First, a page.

Tuesday, August 31, 2004

Achieving the 'impossible'

Grad’s Breakthrough Artificial Pancreas May Help Diabetics (The Daily Californian)

    Even though her colleagues told her it was impossible to create an artificial pancreas that could alleviate diabetes, and that she would never finish it in time to graduate from UC Berkeley, Tejal Desai finished what she set out to do.

    ... Desai, 31, built an implantable device—containing live pancreas cells—that could be used in place of daily insulin injections for diabetics to control their blood sugar levels.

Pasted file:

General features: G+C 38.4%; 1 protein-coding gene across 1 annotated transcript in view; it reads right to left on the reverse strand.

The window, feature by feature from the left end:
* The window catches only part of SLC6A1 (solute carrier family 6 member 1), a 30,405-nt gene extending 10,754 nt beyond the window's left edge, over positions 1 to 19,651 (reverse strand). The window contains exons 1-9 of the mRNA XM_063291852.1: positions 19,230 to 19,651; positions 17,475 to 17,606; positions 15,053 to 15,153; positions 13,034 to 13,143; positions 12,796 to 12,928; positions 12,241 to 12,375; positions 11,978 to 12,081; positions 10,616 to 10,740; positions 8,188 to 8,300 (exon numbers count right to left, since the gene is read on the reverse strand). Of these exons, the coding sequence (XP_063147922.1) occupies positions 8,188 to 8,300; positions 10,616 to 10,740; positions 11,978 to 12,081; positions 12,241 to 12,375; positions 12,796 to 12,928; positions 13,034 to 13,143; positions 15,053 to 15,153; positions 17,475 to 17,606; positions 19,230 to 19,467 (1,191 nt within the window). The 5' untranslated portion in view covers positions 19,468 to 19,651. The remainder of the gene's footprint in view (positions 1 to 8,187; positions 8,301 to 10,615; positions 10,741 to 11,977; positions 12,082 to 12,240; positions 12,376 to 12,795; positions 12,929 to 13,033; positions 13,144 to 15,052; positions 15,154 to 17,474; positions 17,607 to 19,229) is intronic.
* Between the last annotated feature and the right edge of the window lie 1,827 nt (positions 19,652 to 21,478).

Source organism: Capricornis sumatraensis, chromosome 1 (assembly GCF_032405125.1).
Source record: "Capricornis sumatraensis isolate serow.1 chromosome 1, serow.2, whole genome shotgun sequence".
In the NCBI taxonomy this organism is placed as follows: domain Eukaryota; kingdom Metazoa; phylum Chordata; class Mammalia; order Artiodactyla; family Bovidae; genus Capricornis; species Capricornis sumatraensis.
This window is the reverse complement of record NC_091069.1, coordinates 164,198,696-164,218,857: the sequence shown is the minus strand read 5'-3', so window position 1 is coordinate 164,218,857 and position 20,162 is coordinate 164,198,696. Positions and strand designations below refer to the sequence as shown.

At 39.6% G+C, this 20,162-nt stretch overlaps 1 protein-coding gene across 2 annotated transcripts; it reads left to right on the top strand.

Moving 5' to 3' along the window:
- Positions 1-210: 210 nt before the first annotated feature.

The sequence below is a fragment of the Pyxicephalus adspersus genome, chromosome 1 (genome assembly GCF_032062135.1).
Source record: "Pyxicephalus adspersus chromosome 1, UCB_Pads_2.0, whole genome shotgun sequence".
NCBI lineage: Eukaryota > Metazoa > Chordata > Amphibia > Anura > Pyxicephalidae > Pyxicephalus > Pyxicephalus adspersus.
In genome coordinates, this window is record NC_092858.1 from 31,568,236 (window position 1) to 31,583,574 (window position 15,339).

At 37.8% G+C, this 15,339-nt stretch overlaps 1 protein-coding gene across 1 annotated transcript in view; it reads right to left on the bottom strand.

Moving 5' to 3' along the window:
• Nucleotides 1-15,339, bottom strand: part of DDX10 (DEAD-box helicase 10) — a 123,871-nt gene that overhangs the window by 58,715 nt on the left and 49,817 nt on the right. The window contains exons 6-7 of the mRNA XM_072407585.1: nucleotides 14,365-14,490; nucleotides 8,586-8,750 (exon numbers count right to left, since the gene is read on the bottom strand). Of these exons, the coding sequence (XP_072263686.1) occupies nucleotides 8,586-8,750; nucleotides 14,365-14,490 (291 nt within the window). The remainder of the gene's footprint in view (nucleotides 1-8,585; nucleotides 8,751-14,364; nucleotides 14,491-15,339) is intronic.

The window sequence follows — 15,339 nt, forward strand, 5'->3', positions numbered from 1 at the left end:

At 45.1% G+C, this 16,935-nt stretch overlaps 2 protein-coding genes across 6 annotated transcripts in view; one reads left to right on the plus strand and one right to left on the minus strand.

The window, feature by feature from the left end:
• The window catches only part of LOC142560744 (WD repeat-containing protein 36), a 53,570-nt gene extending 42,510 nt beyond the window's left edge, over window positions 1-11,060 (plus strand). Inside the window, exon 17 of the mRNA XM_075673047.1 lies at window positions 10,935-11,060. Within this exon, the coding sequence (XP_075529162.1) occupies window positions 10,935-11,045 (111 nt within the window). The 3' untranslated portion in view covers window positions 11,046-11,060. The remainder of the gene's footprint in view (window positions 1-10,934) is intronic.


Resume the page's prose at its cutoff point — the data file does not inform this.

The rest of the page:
... The main challenge hindering scientists was protecting the insulin-producing pancreas cells from attacks from the body’s immune system. In diabetics, the immune system damages these cells.

    It took Desai four years to step over the barriers. She started growing cells on chemically modified silicon, which she used to create a container of silicon membrane covered in tiny pores.

    These pores, which are a billionth of a meter wide, allow glucose, insulin and oxygen to pass through, while blocking larger, harmful immune cells.

    This combination of biology and nanotechnology was unknown when Desai began her research, but bioengineering breakthroughs such as her own are making it a quickly growing field. More here

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